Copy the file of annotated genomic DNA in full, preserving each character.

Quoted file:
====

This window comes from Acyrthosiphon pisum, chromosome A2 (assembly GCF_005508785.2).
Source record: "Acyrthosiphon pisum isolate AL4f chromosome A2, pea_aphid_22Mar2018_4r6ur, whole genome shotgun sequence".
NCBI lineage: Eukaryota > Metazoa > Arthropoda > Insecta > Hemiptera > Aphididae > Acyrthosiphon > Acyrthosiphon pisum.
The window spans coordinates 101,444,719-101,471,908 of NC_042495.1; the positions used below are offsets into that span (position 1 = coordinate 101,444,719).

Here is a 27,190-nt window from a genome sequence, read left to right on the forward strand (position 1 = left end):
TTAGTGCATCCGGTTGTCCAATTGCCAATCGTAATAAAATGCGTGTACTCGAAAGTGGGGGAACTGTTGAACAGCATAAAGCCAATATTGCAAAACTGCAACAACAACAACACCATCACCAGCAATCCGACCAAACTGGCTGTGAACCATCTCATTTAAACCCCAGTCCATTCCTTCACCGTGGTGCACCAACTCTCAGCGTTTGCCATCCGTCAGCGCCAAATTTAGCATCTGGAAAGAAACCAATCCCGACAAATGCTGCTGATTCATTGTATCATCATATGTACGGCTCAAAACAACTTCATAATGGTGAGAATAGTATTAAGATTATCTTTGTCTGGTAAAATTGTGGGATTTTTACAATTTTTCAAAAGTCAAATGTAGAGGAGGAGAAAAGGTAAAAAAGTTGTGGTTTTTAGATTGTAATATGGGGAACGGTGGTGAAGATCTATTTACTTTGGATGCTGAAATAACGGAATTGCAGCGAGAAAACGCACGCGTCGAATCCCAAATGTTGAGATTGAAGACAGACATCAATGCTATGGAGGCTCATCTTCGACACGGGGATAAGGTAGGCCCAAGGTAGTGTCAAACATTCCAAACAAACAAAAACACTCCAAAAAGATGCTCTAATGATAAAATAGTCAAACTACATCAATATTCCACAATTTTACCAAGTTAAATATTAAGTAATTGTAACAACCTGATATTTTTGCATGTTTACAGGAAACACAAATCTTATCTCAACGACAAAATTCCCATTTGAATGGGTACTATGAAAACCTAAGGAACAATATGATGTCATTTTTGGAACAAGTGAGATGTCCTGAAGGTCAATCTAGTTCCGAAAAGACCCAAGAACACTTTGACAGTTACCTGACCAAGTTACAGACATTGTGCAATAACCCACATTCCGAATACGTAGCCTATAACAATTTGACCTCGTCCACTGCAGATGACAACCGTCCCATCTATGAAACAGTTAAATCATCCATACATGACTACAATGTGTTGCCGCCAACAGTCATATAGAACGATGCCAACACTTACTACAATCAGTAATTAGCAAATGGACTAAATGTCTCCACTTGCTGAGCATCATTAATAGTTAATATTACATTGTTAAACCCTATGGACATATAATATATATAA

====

This window comes from Acyrthosiphon pisum, chromosome A2 (assembly GCF_005508785.2).
Source record: "Acyrthosiphon pisum isolate AL4f chromosome A2, pea_aphid_22Mar2018_4r6ur, whole genome shotgun sequence".
NCBI lineage: Eukaryota > Metazoa > Arthropoda > Insecta > Hemiptera > Aphididae > Acyrthosiphon > Acyrthosiphon pisum.
The window spans coordinates 101,444,719-101,471,908 of NC_042495.1; the positions used below are offsets into that span (position 1 = coordinate 101,444,719).

Here is a 27,190-nt window from a genome sequence, read left to right on the forward strand (position 1 = left end):
TTAGTGCATCCGGTTGTCCAATTGCCAATCGTAATAAAATGCGTGTACTCGAAAGTGGGGGAACTGTTGAACAGCATAAAGCCAATATTGCAAAACTGCAACAACAACAACACCATCACCAGCAATCCGACCAAACTGGCTGTGAACCATCTCATTTAAACCCCAGTCCATTCCTTCACCGTGGTGCACCAACTCTCAGCGTTTGCCATCCGTCAGCGCCAAATTTAGCATCTGGAAAGAAACCAATCCCGACAAATGCTGCTGATTCATTGTATCATCATATGTACGGCTCAAAACAACTTCATAATGGTGAGAATAGTATTAAGATTATCTTTGTCTGGTAAAATTGTGGGATTTTTACAATTTTTCAAAAGTCAAATGTAGAGGAGGAGAAAAGGTAAAAAAGTTGTGGTTTTTAGATTGTAATATGGGGAACGGTGGTGAAGATCTATTTACTTTGGATGCTGAAATAACGGAATTGCAGCGAGAAAACGCACGCGTCGAATCCCAAATGTTGAGATTGAAGACAGACATCAATGCTATGGAGGCTCATCTTCGACACGGGGATAAGGTAGGCCCAAGGTAGTGTCAAACATTCCAAACAAACAAAAACACTCCAAAAAGATGCTCTAATGATAAAATAGTCAAACTACATCAATATTCCACAATTTTACCAAGTTAAATATTAAGTAATTGTAACAACCTGATATTTTTGCATGTTTACAGGAAACACAAATCTTATCTCAACGACAAAATTCCCATTTGAATGGGTACTATGAAAACCTAAGGAACAATATGATGTCATTTTTGGAACAAGTGAGATGTCCTGAAGGTCAATCTAGTTCCGAAAAGACCCAAGAACACTTTGACAGTTACCTGACCAAGTTACAGACATTGTGCAATAACCCACATTCCGAATACGTAGCCTATAACAATTTGACCTCGTCCACTGCAGATGACAACCGTCCCATCTATGAAACAGTTAAATCATCCATACATGACTACAATGTGTTGCCGCCAACAGTCATATAGAACGATGCCAACACTTACTACAATCAGTAATTAGCAAATGGACTAAATGTCTCCACTTGCTGAGCATCATTAATAGTTAATATTACATTGTTAAACCCTATGGACATATAATATATATAA